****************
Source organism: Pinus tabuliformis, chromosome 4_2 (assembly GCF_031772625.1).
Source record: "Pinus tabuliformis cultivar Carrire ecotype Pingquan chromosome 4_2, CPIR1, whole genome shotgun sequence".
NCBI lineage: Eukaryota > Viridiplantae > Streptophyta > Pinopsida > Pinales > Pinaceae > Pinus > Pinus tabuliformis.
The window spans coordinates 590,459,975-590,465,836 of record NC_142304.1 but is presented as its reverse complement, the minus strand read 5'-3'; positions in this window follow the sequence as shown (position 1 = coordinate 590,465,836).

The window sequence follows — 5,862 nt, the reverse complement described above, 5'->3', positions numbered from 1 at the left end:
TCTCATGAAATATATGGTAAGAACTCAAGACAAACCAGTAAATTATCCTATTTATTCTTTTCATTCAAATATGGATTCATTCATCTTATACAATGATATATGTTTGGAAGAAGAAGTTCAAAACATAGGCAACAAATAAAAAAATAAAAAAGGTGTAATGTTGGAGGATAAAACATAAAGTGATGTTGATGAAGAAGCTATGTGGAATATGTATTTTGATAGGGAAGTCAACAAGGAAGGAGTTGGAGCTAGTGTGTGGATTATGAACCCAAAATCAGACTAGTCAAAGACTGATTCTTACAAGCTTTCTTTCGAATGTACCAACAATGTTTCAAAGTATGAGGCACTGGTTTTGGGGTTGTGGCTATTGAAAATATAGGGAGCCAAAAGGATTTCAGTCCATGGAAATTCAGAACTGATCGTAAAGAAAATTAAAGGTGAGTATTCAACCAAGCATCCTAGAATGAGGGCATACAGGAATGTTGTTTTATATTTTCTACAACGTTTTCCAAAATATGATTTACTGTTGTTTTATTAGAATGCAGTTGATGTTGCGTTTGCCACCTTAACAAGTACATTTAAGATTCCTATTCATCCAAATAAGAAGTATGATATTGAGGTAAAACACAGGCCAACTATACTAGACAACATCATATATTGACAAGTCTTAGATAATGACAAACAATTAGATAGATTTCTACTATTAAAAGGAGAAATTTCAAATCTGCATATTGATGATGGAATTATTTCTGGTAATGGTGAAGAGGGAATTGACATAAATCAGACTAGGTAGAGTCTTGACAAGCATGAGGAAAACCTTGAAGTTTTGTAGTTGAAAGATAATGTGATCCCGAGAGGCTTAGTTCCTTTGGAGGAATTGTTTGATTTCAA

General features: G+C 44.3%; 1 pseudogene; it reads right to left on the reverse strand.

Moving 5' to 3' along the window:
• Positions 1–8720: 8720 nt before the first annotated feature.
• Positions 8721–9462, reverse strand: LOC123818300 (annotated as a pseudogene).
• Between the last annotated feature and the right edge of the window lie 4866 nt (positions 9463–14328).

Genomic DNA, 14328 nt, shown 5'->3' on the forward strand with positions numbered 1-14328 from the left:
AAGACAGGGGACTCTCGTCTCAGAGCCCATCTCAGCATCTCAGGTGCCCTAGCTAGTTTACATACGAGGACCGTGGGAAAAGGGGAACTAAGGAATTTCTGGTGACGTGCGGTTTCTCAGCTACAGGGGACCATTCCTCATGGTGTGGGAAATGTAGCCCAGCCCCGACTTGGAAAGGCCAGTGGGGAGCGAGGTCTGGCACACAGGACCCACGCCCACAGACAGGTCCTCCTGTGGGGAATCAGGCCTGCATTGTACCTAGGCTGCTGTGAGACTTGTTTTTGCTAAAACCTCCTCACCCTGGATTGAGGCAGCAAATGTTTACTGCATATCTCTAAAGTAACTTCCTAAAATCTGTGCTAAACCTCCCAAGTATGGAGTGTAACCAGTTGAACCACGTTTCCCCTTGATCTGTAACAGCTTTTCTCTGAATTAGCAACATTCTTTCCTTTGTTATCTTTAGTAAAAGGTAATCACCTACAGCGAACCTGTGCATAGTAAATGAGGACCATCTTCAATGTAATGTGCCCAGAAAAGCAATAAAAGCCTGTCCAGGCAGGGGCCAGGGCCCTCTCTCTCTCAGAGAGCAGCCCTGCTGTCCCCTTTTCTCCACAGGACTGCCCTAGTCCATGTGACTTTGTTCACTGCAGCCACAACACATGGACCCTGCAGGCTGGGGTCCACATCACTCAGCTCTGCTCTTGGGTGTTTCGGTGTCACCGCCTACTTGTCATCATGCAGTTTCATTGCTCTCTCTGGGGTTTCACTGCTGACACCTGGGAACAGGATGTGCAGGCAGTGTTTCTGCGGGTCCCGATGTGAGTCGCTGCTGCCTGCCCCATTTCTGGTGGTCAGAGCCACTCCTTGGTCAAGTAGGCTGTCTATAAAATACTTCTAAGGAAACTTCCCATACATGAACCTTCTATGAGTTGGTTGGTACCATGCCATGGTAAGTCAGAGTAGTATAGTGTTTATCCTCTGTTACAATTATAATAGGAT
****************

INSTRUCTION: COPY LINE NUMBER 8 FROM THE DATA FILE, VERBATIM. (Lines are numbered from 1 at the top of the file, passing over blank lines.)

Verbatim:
Moving 5' to 3' along the window: